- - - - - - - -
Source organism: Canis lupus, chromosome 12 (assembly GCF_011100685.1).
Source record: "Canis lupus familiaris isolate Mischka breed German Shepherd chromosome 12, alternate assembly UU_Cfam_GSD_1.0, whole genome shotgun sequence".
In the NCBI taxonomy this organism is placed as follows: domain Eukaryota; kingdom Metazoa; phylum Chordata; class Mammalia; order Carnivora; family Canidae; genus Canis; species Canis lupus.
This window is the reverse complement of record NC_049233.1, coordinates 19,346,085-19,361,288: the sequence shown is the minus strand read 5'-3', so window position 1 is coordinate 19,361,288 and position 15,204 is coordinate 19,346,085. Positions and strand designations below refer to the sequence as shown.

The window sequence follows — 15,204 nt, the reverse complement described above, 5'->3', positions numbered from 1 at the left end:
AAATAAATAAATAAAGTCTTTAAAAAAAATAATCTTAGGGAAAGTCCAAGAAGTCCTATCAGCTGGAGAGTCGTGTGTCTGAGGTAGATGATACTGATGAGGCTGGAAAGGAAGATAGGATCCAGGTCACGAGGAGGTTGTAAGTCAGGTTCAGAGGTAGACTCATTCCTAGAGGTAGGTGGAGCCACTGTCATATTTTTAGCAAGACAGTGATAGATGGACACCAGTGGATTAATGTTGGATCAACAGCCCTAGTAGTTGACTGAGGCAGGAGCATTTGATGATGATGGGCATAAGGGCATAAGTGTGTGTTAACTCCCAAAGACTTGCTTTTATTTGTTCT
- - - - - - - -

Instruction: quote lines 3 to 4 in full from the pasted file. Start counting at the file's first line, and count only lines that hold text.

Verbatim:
In the NCBI taxonomy this organism is placed as follows: domain Eukaryota; kingdom Metazoa; phylum Chordata; class Mammalia; order Carnivora; family Canidae; genus Canis; species Canis lupus.
This window is the reverse complement of record NC_049233.1, coordinates 19,346,085-19,361,288: the sequence shown is the minus strand read 5'-3', so window position 1 is coordinate 19,361,288 and position 15,204 is coordinate 19,346,085. Positions and strand designations below refer to the sequence as shown.